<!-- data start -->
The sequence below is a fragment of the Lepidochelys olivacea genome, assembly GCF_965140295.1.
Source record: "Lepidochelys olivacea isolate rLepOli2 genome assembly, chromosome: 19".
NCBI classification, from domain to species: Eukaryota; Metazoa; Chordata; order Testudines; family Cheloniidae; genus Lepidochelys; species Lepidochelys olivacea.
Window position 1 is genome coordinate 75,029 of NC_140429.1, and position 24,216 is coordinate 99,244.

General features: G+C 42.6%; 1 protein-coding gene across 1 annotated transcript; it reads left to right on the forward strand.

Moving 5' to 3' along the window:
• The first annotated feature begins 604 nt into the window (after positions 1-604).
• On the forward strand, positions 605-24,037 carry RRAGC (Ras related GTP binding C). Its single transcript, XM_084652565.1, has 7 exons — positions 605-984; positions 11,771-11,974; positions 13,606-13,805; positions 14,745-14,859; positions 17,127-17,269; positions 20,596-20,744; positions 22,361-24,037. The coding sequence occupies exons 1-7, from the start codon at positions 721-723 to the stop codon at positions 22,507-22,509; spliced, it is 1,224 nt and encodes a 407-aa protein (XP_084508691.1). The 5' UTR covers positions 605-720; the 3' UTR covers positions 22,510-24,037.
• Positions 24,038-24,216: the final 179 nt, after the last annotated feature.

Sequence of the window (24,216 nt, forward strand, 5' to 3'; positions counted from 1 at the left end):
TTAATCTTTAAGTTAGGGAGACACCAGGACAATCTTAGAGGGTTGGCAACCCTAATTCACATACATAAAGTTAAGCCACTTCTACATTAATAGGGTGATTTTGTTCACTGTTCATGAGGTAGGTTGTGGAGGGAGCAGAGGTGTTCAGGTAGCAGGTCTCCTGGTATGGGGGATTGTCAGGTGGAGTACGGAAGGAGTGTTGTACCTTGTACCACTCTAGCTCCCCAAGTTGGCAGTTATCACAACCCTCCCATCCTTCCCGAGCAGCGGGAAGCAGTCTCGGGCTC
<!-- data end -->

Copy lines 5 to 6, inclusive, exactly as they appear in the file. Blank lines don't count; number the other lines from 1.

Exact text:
General features: G+C 42.6%; 1 protein-coding gene across 1 annotated transcript; it reads left to right on the forward strand.

Moving 5' to 3' along the window: